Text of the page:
The Fresno Sheriff’s Department is looking for a replacement for a K-9 that passed away earlier this month. Wednesday, the K-9 unit was training and testing a new recruit.
The Sheriff’s K-9 unit is currently made up of 12 male dogs. “It’s like having a second deputy with me,” says Deputy Scott Schwamb of his K-9 pal Tug. Sgt. John Reynolds of the Sheriff’s K-9 unit adds, “Their presence is a great deterrent on scene,” says Sgt. Reynolds.
Fresno’s breeds include german shepherds, labs and malinois. “What we have found with the malinois is they’re built for speed.” The labs and shepherds specialize in hunting. Jimmy is a member Fresno’s force; he’s a 3-year-old German shepherd and hunting is his specialty. “His best quality is tracking, he's trained to track,” says his owner and partner Ericka Rascon.
The dogs’ noses make them invaluable. “[A] dogs olfactory sense is at least 60 times better than humans,” says Schwamb. The dogs pick apart scents; it leads them straight to hiding suspects. It’s a story Scott and his Belgian Malinois Tug understand. “He located a suspect in a point of concealment we weren’t able to see,” says Schwamb. Tug’s find saved Scott from a potentially deadly situation.
K-9’s will work thousands of cases during their 6 to 7 years on the force. They are athletes with extraordinary capabilities and their bark is as bad as their bite.
“She has a high hunt drive,” says Elizabeth Koenig of her Dutch Shepherd Hemmy. The Shepherd is trying out for the Fresno team. She spent the day training around gun fire; she also hunted and attacked suspects. If she makes the team, she would be the only female on the force.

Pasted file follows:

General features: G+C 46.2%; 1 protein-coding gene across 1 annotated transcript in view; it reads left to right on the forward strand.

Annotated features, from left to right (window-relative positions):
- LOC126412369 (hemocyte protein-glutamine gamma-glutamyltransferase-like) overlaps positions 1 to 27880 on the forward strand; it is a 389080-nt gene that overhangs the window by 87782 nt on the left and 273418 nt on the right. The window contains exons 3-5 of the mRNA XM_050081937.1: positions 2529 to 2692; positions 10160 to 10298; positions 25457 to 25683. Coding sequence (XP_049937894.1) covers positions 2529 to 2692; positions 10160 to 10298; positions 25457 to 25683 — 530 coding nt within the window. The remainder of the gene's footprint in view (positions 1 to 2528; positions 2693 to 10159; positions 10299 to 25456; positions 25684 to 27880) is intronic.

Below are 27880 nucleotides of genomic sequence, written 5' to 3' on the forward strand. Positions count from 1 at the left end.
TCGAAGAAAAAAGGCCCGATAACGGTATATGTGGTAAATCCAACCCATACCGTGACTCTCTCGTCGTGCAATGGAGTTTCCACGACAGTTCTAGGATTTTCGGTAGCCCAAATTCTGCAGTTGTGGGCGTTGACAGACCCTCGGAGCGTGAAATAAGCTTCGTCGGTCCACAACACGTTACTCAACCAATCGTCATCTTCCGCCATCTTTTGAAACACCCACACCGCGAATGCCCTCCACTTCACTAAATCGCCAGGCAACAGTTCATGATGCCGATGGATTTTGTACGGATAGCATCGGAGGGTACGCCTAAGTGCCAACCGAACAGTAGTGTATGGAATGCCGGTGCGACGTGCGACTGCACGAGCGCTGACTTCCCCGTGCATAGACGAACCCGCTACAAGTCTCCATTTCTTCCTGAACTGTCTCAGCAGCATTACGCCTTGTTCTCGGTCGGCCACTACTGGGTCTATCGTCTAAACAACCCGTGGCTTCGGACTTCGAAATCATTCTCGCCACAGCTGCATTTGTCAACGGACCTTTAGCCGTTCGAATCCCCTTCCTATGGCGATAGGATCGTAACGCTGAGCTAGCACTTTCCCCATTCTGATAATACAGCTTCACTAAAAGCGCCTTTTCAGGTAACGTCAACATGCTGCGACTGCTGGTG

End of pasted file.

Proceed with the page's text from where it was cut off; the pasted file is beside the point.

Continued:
Fresno’s crew is tough, but the biggest K-9’s don’t always finish first in this fleet. The smaller breeds are becoming the biggest asset. “Small breeds you can put in an attic, a crawlspace; it’s a multipurpose dog and those dogs are lasting longer for us,” says Sgt. Reynolds.
The K-9 crew specializes in detecting bombs, finding drugs and searching for suspects. They work hard but enjoy their time off. “The bond created with the time spent together, plus the added stress on the street, it’s hard to describe there’s nothing like it,” says Reynolds.
The added protection does not come cheap, K-9’s initial training can cost up to $20,000. The price tag to add one K-9 to the force can range from $4,000 to $10,000.
Nationally there are 10 to 15,000 state and local K-9 teams. The dogs have been aiding agencies for over 50 years.
Christina Lusby Reporting.